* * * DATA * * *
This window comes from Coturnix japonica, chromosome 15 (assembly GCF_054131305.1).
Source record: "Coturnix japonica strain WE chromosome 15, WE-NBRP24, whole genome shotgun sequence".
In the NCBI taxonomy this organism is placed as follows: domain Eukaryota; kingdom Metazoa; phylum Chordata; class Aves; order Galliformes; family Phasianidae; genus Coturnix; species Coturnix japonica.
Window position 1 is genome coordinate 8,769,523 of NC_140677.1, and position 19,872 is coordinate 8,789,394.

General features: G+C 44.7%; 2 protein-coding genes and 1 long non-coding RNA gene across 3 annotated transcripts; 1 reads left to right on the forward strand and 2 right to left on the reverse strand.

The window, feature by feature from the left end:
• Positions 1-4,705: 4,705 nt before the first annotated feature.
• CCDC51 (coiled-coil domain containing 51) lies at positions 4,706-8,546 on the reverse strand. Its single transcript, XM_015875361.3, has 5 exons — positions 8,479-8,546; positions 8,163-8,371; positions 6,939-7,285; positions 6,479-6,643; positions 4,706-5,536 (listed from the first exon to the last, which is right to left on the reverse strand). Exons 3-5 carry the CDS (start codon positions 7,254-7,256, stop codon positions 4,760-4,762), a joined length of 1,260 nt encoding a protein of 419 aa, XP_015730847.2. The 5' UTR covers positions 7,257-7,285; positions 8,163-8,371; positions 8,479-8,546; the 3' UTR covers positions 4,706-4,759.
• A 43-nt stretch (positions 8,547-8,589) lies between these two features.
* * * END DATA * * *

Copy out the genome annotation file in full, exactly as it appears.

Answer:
This window comes from Coturnix japonica, chromosome 15 (assembly GCF_054131305.1).
Source record: "Coturnix japonica strain WE chromosome 15, WE-NBRP24, whole genome shotgun sequence".
In the NCBI taxonomy this organism is placed as follows: domain Eukaryota; kingdom Metazoa; phylum Chordata; class Aves; order Galliformes; family Phasianidae; genus Coturnix; species Coturnix japonica.
Window position 1 is genome coordinate 8,769,523 of NC_140677.1, and position 19,872 is coordinate 8,789,394.

General features: G+C 44.7%; 2 protein-coding genes and 1 long non-coding RNA gene across 3 annotated transcripts; 1 reads left to right on the forward strand and 2 right to left on the reverse strand.

The window, feature by feature from the left end:
• Positions 1-4,705: 4,705 nt before the first annotated feature.
• CCDC51 (coiled-coil domain containing 51) lies at positions 4,706-8,546 on the reverse strand. Its single transcript, XM_015875361.3, has 5 exons — positions 8,479-8,546; positions 8,163-8,371; positions 6,939-7,285; positions 6,479-6,643; positions 4,706-5,536 (listed from the first exon to the last, which is right to left on the reverse strand). Exons 3-5 carry the CDS (start codon positions 7,254-7,256, stop codon positions 4,760-4,762), a joined length of 1,260 nt encoding a protein of 419 aa, XP_015730847.2. The 5' UTR covers positions 7,257-7,285; positions 8,163-8,371; positions 8,479-8,546; the 3' UTR covers positions 4,706-4,759.
• A 43-nt stretch (positions 8,547-8,589) lies between these two features.